Dr. Srinivas Murthy, a critical care specialist who is also trained in infectious diseases and an investigator at BC Children’s Hospital, is leading new high-quality research on COVID-19 treatment to help Canadians and people around the world.
He is the principal investigator of the CATCO (Canadian Treatments for COVID-19) trial which will evaluate different treatments such as antiretroviral drugs and anti-malarial drugs for COVID-19 patients in hospital.
“As the number of severely ill patients with COVID-19 continues to increase, we must learn as much as possible about this disease, as quickly as possible, to inform patient care,” says Dr. Murthy.
The CATCO trial is part of a multinational initiative called the Solidarity Trial which is being coordinated by the World Health Organization (WHO) and supported by the Canadian Institutes of Health Research (CIHR) in an unprecedented level of global collaboration.
Dr. Murthy studies severe infections and how best to manage critically-ill patients. He is also a clinical associate professor in the department of pediatrics at the University of British Columbia.
“As the pandemic evolves, the temptation to use unproven medications will be tremendous, but we must maintain a commitment to good science and the rigorous gathering of best evidence, in collaboration with global colleagues, so that we may quickly improve outcomes for all patients with COVID-19 worldwide,” said Dr. Murthy.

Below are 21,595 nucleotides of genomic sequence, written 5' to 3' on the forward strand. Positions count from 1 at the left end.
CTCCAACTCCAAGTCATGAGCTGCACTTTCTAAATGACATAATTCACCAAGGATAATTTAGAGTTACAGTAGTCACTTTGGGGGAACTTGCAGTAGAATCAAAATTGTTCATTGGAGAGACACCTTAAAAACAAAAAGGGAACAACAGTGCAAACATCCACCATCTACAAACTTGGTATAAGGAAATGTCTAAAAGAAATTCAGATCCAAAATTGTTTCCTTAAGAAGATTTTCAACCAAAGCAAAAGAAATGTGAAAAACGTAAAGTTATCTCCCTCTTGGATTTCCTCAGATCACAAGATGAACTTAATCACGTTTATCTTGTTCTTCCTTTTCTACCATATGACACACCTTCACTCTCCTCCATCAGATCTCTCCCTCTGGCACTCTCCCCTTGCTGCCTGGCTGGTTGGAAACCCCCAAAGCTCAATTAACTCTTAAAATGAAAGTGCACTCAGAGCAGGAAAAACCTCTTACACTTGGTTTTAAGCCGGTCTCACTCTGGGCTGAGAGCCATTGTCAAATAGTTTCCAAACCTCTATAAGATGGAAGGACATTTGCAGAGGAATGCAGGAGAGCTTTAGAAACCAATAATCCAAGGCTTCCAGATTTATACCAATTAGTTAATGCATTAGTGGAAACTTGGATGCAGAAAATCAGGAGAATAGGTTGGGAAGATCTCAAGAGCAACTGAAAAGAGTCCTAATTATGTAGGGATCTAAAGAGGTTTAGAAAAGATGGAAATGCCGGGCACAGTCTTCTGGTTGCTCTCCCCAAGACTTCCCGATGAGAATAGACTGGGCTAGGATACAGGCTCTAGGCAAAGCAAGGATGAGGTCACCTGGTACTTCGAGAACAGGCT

Patients are eligible for the CATCO trial if they require hospitalization for COVID-19 at one of dozens of participating hospitals, with the number of participating hospitals increasing rapidly.
“In pandemics such as COVID-19, unapproved, experimental medications are already being used outside of clinical trials,” says Dr. Murthy. “That’s why it’s critical that we use randomized clinical trials to assess what works as opposed to unproven treatments that may be harmful or at the very least ineffective.”
Results from the trial will provide clinicians with evidence-based research on which drugs can be used to treat the virus in a way that is safe for patients. Current treatment options for COVID-19 are focused on providing high-quality supportive care.
Data collected from participating hospitals will be submitted to a central repository managed by the WHO. Ultimately, the Solidarity Trial will enroll thousands of patients from dozens of countries.
The CATCO trial is being conducted with support from CIHR, and through the Canadian Critical Care Trials Group and the Association of Medical Microbiology and Infectious Disease Canada.